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|Ultimate Justification||Holz I 50
Definition evidence/certainty/a priori/Leibniz: the certainty (the necessity of identical propositions A = B) is based neither on empiricism nor on deduction, but on an a priori insight.
Holz I 50
Rationalism/HolzVsLeibniz: Problem for a philosophy that understands itself "scientifically": this "immediate insight" of so-called final foundations leads to another epistemological level. Danger of irrationalistic change.
Thus the certainty of the axioms is no longer assured. Leibniz, however, insists on proofing them from the "evidence of identity" (with itself).
Holz I 51
Final justification/proof/axioms/evidence/Leibniz/Holz: here the validity of the identity theorem (A = B or A = A) is taken as an empirical value. It is not a matter of the fact that the predicates are inherent in the subject. This assumption can no longer be deduced in itself.
Evidence is not a logical category.
Thus, the validity of the identity theorem must not be justified purely logically. It has a pre-predicative origin.
Logic/Husserl: logic has strongly rejected the abstinence of logic from its cognitive content.
Final justification/proof/axiom/evidence/Leibniz/Holz: Finally, we need a different type of proposition than the open or virtually identical.
Holz I 75
Reason/Leibniz: reason can only be found by traversing the whole series rerum. It is not, however, to be found outside the series rerum, but completely within, but not at the beginning, but as the series as a whole!
Difference: while the infinite mind must stand outside the whole (as an imitator) (perhaps also an "unmoved mover", etc.), the reason (as totality of the series) must be within the series.
Reason/Leibniz: the universal ultimate reason (the totality of the series of things, the world, ultima ratio) is also necessary for the finite mind because otherwise there would be nothing at all
Holz I 83
Final Justification/LeibnizVsKant: the final justification does not take part in the subject-philosophical radicalism. Like Spinoza before him and Hegel after him, he had wanted to find from the, since Descartes' indispensable subject reflexion, a non-subjective reason of being, expressed in the truths of reason.
Two principles are sufficient:
1. Principle of contradiction
2. The principle of sufficient reason. (Can be traced back to the principle of contradiction).
Moreover, since the principle of identity is viewed from sensory perception, we can attribute to the principles of the things themselves (that is, their ontic reality) the reason (their logic) presupposed in our thinking.
This is just as illogical as the system by Hegel.
In the universe and its parts, logic is thus suppressed and embodied.
Metaphysics/Logic/Leibniz: therefore, all relations between realities, phenomenal and metaphysical ones, can be expressed in logical form.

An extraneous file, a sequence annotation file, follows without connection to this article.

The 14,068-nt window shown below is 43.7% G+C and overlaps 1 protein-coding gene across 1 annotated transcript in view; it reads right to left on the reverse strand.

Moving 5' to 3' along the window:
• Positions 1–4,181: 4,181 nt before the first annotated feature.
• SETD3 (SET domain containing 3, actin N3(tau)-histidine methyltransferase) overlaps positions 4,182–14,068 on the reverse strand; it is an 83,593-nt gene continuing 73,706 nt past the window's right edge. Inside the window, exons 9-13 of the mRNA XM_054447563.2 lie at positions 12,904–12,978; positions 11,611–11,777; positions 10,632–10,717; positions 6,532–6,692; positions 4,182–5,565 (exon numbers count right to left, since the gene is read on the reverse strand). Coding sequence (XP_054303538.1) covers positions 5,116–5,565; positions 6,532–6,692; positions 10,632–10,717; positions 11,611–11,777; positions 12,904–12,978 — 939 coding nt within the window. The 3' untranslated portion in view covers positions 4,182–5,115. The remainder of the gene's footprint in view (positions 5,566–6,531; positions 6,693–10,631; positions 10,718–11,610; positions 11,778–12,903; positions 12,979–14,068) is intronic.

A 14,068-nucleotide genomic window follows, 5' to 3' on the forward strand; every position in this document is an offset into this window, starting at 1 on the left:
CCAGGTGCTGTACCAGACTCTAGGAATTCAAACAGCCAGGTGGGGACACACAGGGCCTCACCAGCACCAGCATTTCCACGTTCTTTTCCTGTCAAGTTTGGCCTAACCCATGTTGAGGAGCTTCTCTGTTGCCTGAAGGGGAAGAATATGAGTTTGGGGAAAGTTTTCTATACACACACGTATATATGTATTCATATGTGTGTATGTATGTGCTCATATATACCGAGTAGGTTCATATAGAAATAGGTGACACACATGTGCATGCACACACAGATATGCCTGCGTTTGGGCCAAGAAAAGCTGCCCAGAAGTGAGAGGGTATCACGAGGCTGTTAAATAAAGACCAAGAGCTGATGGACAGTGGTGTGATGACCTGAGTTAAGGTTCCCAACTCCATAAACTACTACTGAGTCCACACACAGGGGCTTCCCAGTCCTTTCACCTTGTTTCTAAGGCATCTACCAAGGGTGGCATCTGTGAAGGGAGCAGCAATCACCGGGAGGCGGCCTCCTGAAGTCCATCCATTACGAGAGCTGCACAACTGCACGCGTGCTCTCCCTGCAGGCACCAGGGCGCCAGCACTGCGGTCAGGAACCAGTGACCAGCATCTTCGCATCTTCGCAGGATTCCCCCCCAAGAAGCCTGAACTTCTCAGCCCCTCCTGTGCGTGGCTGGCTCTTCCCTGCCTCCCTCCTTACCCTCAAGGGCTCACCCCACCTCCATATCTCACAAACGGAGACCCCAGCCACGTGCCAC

Final justification/LeibnizVsKant: the world does not appear logical because the subject conceives it in the logic form of its thinking, but the logic form of thinking is compelling because the world is shown as a logically constituted.
Leibniz: the world does not show itself to the subject as a world but as an additive series, as an aggregate.
Holz I 123
Final justification/existence/Leibniz: to justify why there is anything at all means, therefore, to indicate in the essence of possibilities the principle which counteracts the minimization of the tendencies of realization.
Now it turns out that the two principles:
1. Identity principle (Everything is identical with itself)
2. Variety principle ("various things are perceived by me) are logical, but not ontological sufficient, to justify the existence of the world at all.
One can in this way deduce from the individual something different and a certain connection, and therefore explain why there is something definite (and not something else in its place).
But it remains unfounded why there is anything at all.
The missing ontological intermediate member is found by Leibniz in a third axiom, which he counts to the absolute first truths:
Thesis: Everything possible strives for existence and therefore exists, if not something else, which also strives for existence and prevents it from being incompatible with the first.
According to Leibniz, this is provable under the assumption of the truth of fact that we perceive something at all.
In addition, we make the experience of change that something begins to exist that was not there before. (But was previously possible).
A priori, however, no reason can be given for why something is strives more than another, so the reason must therefore be sought in the system of co-ordination (of mutual inhibitions).
From this, it follows that there always exists the connection of the things in which there exists the most.
G. W. Leibniz
Philosophical Texts (Oxford Philosophical Texts) Oxford 1998
H. H. Holz
Leibniz Frankfurt 1992